Farmers in rural Liberia have accused the Government for failure to provide them basic tools or implements to carry out their farming activities.
The farmers expressed frustration in the Unity Party-led government for doing nothing to improve their standard of life throughout the 15 counties.
They said if national government really knew what farmers are capable of contributing to the society, it would prioritize their plight by cooperating fully.
The farmers made the assertion Tuesday, January 6, 2015 when they paid a visit to Monrovia from Greenville, Sinoe County to congratulate Senator-elect, J. Milton Teahjay.
According to them, after her inauguration, President Ellen Johnson-Sirleaf promised to have improved farmers’ lives, but she has done nothing, adding, “Farming activities in every country is important, because it’s something that brings development to the country.”
The group said the essence of supporting farmers is to help boost the agriculture sector in any country, noting that, agriculture is the bedrock for any economy.
A spokesperson for the group of farmers, Madam Cecelia Tarpeh, said the purpose for their visit to Monrovia is to meet the Sinoe County Senator-elect, Teahjay, and present to him their plight on how difficult farming work is without proper tools.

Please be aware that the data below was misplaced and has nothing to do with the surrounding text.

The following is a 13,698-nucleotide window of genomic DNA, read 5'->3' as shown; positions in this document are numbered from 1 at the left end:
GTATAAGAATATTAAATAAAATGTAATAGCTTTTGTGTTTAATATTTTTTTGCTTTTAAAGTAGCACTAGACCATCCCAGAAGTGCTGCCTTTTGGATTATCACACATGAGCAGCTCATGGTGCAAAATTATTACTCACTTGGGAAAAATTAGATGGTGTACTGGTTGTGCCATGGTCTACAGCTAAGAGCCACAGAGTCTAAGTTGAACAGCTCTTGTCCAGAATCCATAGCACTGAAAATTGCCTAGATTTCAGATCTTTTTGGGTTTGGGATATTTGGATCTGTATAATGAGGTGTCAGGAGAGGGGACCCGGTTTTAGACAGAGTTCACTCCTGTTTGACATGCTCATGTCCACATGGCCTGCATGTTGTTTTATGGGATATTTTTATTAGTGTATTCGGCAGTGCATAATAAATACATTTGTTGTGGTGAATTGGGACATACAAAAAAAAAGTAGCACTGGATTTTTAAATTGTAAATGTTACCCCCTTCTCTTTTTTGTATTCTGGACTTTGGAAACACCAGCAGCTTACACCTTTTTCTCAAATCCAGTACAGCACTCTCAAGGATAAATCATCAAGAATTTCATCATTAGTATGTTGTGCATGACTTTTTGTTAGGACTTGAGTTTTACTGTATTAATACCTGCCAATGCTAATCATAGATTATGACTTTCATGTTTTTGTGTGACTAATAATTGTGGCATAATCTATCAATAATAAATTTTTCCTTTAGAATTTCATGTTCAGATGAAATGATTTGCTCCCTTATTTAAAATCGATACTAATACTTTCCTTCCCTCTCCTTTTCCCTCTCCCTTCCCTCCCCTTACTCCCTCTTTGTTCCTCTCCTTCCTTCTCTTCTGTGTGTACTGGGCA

Madam Tarpeh said Government has a responsibility to provide farmers in the country necessary tools that will make their work easy.
She named tools that are needed urgently such as wheelbarrows, cutlasses, hooks, and ricks, among others.
She pointed out that Government officials often blame farmers for not doing much in terms of food production, but countered that the problem is with the government, and not from the farmers, saying, “Government has failed to support we the farmers.”
“We don’t want to call on them again, because they have not come to our aid”, she added.
However, Madam Tarpeh said the people of Sinoe County strongly believe in the leadership of Senator-elect Teahjay respond to their needs.
Liberia is yet to advance to mechanized farming, as farmers here heavily rely on subsistence farming with food produced in a farming period insufficient to take them to the next season.
By Lewis S. Teh